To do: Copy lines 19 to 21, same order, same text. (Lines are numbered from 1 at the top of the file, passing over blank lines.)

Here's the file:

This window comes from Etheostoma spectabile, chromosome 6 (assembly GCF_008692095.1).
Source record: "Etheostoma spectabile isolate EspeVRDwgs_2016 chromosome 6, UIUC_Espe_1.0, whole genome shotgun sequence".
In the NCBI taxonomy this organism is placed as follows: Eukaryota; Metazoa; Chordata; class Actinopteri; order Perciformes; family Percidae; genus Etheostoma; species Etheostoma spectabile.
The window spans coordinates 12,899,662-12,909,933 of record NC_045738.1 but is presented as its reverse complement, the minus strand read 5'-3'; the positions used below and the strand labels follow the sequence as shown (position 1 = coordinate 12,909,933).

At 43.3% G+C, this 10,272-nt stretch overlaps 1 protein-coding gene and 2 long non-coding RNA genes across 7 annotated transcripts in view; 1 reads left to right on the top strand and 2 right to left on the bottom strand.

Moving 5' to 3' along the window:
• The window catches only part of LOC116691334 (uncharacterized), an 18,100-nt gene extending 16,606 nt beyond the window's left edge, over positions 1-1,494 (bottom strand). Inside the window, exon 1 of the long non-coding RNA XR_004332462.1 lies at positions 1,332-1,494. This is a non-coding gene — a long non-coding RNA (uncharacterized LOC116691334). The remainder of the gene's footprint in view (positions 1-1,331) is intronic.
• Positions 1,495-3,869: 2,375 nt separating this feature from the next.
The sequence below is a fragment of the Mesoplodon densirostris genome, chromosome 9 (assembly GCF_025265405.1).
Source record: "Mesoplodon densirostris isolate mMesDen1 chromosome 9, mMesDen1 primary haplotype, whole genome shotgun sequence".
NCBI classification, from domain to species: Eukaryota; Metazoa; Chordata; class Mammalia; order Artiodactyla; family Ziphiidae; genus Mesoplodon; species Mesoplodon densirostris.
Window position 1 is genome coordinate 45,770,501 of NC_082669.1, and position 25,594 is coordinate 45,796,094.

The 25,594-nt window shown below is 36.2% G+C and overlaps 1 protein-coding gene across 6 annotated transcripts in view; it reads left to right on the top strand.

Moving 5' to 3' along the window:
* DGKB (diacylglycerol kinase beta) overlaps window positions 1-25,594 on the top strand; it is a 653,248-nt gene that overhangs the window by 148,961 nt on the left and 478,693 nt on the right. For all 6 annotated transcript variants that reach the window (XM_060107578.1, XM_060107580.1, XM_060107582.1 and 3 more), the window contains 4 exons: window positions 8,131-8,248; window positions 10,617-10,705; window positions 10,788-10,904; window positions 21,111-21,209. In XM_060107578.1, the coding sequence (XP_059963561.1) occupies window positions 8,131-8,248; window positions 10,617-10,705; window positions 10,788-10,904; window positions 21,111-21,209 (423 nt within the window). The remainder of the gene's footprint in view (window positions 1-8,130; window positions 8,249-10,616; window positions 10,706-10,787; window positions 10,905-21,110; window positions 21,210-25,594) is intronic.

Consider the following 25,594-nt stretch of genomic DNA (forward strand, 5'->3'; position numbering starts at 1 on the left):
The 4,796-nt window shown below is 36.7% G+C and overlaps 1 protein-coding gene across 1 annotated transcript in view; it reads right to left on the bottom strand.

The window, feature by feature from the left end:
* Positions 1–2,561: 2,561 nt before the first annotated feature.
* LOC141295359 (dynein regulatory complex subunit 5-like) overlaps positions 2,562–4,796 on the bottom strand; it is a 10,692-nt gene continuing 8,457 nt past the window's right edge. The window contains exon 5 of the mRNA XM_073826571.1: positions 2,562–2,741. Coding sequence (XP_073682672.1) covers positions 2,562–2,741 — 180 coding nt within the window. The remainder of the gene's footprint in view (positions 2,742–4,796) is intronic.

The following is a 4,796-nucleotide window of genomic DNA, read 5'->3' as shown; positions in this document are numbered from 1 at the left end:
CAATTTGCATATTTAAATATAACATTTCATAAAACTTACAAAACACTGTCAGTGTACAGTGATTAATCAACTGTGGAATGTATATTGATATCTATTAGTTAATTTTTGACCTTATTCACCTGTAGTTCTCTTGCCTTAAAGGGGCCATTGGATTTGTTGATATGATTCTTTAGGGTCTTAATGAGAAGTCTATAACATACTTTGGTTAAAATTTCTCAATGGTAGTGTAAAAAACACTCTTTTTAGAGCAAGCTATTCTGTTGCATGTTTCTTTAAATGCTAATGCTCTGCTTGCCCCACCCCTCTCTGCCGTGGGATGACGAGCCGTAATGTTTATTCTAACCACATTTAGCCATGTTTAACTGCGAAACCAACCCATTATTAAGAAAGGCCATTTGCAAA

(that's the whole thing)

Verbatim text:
* Positions 1–2,561: 2,561 nt before the first annotated feature.
* LOC141295359 (dynein regulatory complex subunit 5-like) overlaps positions 2,562–4,796 on the bottom strand; it is a 10,692-nt gene continuing 8,457 nt past the window's right edge. The window contains exon 5 of the mRNA XM_073826571.1: positions 2,562–2,741. Coding sequence (XP_073682672.1) covers positions 2,562–2,741 — 180 coding nt within the window. The remainder of the gene's footprint in view (positions 2,742–4,796) is intronic.

The following is a 4,796-nucleotide window of genomic DNA, read 5'->3' as shown; positions in this document are numbered from 1 at the left end: